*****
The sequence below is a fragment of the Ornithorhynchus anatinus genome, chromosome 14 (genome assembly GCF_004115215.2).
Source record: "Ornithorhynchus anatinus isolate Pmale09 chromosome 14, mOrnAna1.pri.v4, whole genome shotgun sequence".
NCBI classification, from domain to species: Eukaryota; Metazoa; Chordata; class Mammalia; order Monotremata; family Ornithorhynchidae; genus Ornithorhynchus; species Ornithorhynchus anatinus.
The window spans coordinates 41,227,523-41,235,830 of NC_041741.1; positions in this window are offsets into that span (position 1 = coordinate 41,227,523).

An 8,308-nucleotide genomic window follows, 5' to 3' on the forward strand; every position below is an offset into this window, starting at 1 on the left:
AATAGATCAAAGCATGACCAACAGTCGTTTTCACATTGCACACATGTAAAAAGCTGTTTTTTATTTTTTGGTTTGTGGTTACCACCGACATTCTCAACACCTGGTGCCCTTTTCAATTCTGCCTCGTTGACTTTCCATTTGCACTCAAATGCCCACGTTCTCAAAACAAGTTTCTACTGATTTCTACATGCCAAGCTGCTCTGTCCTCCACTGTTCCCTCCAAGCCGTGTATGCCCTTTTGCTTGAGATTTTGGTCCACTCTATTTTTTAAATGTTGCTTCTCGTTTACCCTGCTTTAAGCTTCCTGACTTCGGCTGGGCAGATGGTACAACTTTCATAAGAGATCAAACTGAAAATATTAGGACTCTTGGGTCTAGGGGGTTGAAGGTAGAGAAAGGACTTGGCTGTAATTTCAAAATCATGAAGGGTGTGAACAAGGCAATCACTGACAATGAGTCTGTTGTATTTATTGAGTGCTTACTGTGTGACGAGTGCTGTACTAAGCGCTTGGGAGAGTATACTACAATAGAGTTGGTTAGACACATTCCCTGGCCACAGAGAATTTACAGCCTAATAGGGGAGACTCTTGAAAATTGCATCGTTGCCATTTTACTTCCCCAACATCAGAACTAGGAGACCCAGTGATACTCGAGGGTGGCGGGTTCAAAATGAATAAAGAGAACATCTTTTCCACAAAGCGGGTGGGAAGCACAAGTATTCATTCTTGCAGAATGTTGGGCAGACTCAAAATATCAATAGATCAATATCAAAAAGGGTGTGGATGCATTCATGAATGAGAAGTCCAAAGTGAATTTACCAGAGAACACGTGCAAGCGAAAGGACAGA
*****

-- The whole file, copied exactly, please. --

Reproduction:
The sequence below is a fragment of the Ornithorhynchus anatinus genome, chromosome 14 (genome assembly GCF_004115215.2).
Source record: "Ornithorhynchus anatinus isolate Pmale09 chromosome 14, mOrnAna1.pri.v4, whole genome shotgun sequence".
NCBI classification, from domain to species: Eukaryota; Metazoa; Chordata; class Mammalia; order Monotremata; family Ornithorhynchidae; genus Ornithorhynchus; species Ornithorhynchus anatinus.
The window spans coordinates 41,227,523-41,235,830 of NC_041741.1; positions in this window are offsets into that span (position 1 = coordinate 41,227,523).

An 8,308-nucleotide genomic window follows, 5' to 3' on the forward strand; every position below is an offset into this window, starting at 1 on the left:
AATAGATCAAAGCATGACCAACAGTCGTTTTCACATTGCACACATGTAAAAAGCTGTTTTTTATTTTTTGGTTTGTGGTTACCACCGACATTCTCAACACCTGGTGCCCTTTTCAATTCTGCCTCGTTGACTTTCCATTTGCACTCAAATGCCCACGTTCTCAAAACAAGTTTCTACTGATTTCTACATGCCAAGCTGCTCTGTCCTCCACTGTTCCCTCCAAGCCGTGTATGCCCTTTTGCTTGAGATTTTGGTCCACTCTATTTTTTAAATGTTGCTTCTCGTTTACCCTGCTTTAAGCTTCCTGACTTCGGCTGGGCAGATGGTACAACTTTCATAAGAGATCAAACTGAAAATATTAGGACTCTTGGGTCTAGGGGGTTGAAGGTAGAGAAAGGACTTGGCTGTAATTTCAAAATCATGAAGGGTGTGAACAAGGCAATCACTGACAATGAGTCTGTTGTATTTATTGAGTGCTTACTGTGTGACGAGTGCTGTACTAAGCGCTTGGGAGAGTATACTACAATAGAGTTGGTTAGACACATTCCCTGGCCACAGAGAATTTACAGCCTAATAGGGGAGACTCTTGAAAATTGCATCGTTGCCATTTTACTTCCCCAACATCAGAACTAGGAGACCCAGTGATACTCGAGGGTGGCGGGTTCAAAATGAATAAAGAGAACATCTTTTCCACAAAGCGGGTGGGAAGCACAAGTATTCATTCTTGCAGAATGTTGGGCAGACTCAAAATATCAATAGATCAATATCAAAAAGGGTGTGGATGCATTCATGAATGAGAAGTCCAAAGTGAATTTACCAGAGAACACGTGCAAGCGAAAGGACAGA